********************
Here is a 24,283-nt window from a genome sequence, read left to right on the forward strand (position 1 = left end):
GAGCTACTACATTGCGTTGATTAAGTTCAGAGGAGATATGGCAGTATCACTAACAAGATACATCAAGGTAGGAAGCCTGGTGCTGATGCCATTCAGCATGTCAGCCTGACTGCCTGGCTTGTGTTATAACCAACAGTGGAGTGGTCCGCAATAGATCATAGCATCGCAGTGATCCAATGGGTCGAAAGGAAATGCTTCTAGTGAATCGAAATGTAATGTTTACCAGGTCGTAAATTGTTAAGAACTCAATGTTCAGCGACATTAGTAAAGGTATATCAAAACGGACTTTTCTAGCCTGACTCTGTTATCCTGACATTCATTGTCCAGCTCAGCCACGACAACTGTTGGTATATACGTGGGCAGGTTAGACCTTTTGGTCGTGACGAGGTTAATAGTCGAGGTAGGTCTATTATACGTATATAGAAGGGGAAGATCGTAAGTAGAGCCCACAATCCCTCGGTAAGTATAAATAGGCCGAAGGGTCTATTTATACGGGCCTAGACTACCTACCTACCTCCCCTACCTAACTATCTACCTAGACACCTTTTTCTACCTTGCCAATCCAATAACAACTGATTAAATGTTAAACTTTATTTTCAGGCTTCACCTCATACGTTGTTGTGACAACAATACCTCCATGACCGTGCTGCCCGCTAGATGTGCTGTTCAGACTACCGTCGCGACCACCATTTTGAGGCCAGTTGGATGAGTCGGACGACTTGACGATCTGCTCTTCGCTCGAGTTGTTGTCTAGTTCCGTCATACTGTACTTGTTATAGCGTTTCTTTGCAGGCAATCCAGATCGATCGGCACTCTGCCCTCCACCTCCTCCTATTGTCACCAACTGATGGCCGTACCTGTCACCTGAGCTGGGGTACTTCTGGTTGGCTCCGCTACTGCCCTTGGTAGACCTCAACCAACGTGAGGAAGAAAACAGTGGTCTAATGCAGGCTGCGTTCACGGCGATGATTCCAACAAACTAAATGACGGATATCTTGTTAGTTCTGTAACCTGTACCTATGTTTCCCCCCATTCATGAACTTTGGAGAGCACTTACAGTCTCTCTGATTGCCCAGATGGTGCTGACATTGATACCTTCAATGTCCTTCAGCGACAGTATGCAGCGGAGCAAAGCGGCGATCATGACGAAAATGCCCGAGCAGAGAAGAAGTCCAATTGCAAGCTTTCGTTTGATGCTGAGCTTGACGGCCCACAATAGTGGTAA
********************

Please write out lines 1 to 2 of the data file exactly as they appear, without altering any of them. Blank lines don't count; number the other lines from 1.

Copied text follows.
Here is a 24,283-nt window from a genome sequence, read left to right on the forward strand (position 1 = left end):
GAGCTACTACATTGCGTTGATTAAGTTCAGAGGAGATATGGCAGTATCACTAACAAGATACATCAAGGTAGGAAGCCTGGTGCTGATGCCATTCAGCATGTCAGCCTGACTGCCTGGCTTGTGTTATAACCAACAGTGGAGTGGTCCGCAATAGATCATAGCATCGCAGTGATCCAATGGGTCGAAAGGAAATGCTTCTAGTGAATCGAAATGTAATGTTTACCAGGTCGTAAATTGTTAAGAACTCAATGTTCAGCGACATTAGTAAAGGTATATCAAAACGGACTTTTCTAGCCTGACTCTGTTATCCTGACATTCATTGTCCAGCTCAGCCACGACAACTGTTGGTATATACGTGGGCAGGTTAGACCTTTTGGTCGTGACGAGGTTAATAGTCGAGGTAGGTCTATTATACGTATATAGAAGGGGAAGATCGTAAGTAGAGCCCACAATCCCTCGGTAAGTATAAATAGGCCGAAGGGTCTATTTATACGGGCCTAGACTACCTACCTACCTCCCCTACCTAACTATCTACCTAGACACCTTTTTCTACCTTGCCAATCCAATAACAACTGATTAAATGTTAAACTTTATTTTCAGGCTTCACCTCATACGTTGTTGTGACAACAATACCTCCATGACCGTGCTGCCCGCTAGATGTGCTGTTCAGACTACCGTCGCGACCACCATTTTGAGGCCAGTTGGATGAGTCGGACGACTTGACGATCTGCTCTTCGCTCGAGTTGTTGTCTAGTTCCGTCATACTGTACTTGTTATAGCGTTTCTTTGCAGGCAATCCAGATCGATCGGCACTCTGCCCTCCACCTCCTCCTATTGTCACCAACTGATGGCCGTACCTGTCACCTGAGCTGGGGTACTTCTGGTTGGCTCCGCTACTGCCCTTGGTAGACCTCAACCAACGTGAGGAAGAAAACAGTGGTCTAATGCAGGCTGCGTTCACGGCGATGATTCCAACAAACTAAATGACGGATATCTTGTTAGTTCTGTAACCTGTACCTATGTTTCCCCCCATTCATGAACTTTGGAGAGCACTTACAGTCTCTCTGATTGCCCAGATGGTGCTGACATTGATACCTTCAATGTCCTTCAGCGACAGTATGCAGCGGAGCAAAGCGGCGATCATGACGAAAATGCCCGAGCAGAGAAGAAGTCCAATTGCAAGCTTTCGTTTGATGCTGAGCTTGACGGCCCACAATAGTGGTAA